By Anna Saghabalian
A visiting senior U.S. official on Monday praised the Armenian government’s conduct of recent parliamentary elections and expressed hope that it will bolster Armenia’s ties with the West.
Deputy Assistant Secretary of State Matthew Bryza described the May 12 vote as the most democratic in the country’s history after holding talks with President Robert Kocharian and leaders of the main Armenian parties.
“I would like to recognize and congratulate Armenia for its success in holding what appears to be the freest and fairest election in this phase of Armenia’s independence,” Bryza told reporters, echoing the findings of Western election observers.
“These elections were a real step forward in the development of democracy in Armenia,” he said. “These elections brought the Armenian electoral process closer to international standards than any previous election. But there is still some room to go.”
Bryza said democratic reform featured large during the talks along with discussions on the current state of Armenia’s relationship with the United States and Western security structures. He welcomed recent years’ increase in the defense and security component of that relationship, saying he hopes it will deepen further despite Yerevan’s close ties with Russia.
“We need to build on that foundation of security cooperation, to the extent that Armenia wishes, to energize those ties between the Euro-Atlantic community and Armenia, even as Armenia maintains strong and, we hope, very warm relations with Russia,” Bryza said. “We don’t want Armenia to choose either the Euro-Atlantic community, or Russia. We want Armenia to choose both of them at the same time.”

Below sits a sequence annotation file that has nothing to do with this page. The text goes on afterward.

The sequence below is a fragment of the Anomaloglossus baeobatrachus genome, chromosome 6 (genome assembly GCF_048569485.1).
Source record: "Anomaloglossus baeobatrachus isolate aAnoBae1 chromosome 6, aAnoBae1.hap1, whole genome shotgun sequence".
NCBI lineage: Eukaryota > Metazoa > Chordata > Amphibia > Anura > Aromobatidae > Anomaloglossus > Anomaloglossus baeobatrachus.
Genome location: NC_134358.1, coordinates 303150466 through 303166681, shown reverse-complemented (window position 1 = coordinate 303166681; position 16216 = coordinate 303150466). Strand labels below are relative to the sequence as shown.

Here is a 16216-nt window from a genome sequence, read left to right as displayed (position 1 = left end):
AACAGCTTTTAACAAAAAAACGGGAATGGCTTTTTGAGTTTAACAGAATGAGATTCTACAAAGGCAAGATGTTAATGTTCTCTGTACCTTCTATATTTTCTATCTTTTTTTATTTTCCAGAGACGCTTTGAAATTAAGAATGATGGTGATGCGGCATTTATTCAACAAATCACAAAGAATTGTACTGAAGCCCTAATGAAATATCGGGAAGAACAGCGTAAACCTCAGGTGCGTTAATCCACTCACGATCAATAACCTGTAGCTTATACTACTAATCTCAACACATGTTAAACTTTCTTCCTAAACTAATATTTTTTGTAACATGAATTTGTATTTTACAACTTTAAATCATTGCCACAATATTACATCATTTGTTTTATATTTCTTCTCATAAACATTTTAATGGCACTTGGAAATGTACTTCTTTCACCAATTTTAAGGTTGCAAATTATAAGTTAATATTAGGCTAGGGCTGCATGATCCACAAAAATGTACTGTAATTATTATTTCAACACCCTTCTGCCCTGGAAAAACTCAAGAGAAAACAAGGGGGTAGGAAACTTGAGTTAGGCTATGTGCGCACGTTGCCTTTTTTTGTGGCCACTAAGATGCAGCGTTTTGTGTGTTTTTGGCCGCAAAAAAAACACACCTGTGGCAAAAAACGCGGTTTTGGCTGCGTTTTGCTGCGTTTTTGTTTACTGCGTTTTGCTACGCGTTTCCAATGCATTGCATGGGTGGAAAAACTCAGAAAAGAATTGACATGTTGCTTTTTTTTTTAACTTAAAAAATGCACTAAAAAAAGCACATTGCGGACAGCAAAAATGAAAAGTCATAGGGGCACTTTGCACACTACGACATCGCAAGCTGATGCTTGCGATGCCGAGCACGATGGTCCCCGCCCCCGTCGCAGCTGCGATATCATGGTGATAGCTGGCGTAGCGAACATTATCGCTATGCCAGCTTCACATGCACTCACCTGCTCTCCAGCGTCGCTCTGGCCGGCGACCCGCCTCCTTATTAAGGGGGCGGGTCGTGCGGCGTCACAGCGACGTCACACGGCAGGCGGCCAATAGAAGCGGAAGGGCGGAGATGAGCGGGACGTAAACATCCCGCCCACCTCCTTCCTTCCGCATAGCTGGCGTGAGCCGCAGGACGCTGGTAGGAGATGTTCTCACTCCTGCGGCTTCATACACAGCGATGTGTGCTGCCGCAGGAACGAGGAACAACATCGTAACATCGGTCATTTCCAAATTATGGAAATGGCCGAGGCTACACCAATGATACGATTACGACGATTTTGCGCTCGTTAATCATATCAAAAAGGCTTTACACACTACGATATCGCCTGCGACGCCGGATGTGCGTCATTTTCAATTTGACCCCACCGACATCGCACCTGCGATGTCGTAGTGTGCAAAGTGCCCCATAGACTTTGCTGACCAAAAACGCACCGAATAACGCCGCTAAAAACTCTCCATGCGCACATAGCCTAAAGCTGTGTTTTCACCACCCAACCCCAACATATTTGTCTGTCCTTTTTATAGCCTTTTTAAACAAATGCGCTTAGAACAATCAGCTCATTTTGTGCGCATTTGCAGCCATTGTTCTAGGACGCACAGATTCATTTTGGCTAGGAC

A statement by Kocharian’s office gave few details of his talks with the U.S. official which took place in the Armenian president’s summer retreat on Lake Sevan. It said only that the two men discussed “issues relating to the current phase of negotiations on the settlement of the Nagorno-Karabakh conflict.”
Bryza, who is also the U.S. co-chair of the OSCE Minsk Group, confirmed that Karabakh was also on the agenda. He said he will proceed to Moscow late Wednesday for two-day consultations with the group’s two other co-chairs representing France and Russia.
In a joint statement earlier this month, the three mediators expressed their disappointment with Kocharian’s and Azerbaijani President Ilham Aliev’s failure last month to iron out their “remaining differences” over a framework peace accord put forward by the Minsk Group. They urged the two leaders to meet again “in the coming months” and again try to achieve a breakthrough before the start of campaigning for presidential elections due in both Armenia and Azerbaijan next year.
Bryza indicated on Monday that this is unlikely to happen not only because of the approaching elections but the ongoing international talks on the status of Kosovo that look set to result in international recognition of the Albanian-populated territory’s secession from Serbia.
“I do sense that the political climate here is shifting its focus toward the elections,” he said. “I sensed that in my own discussions on Nagorno-Karabakh. I sense also that everybody involved with Karabakh … is wondering whether or not the Kosovo process will have an impact on Karabakh.”
“So maybe the leaders are going to decide that they want to themselves take some time to think things through and get a better feel for how the political situations play out over the next few months,” he added.
(Presidential press service photo)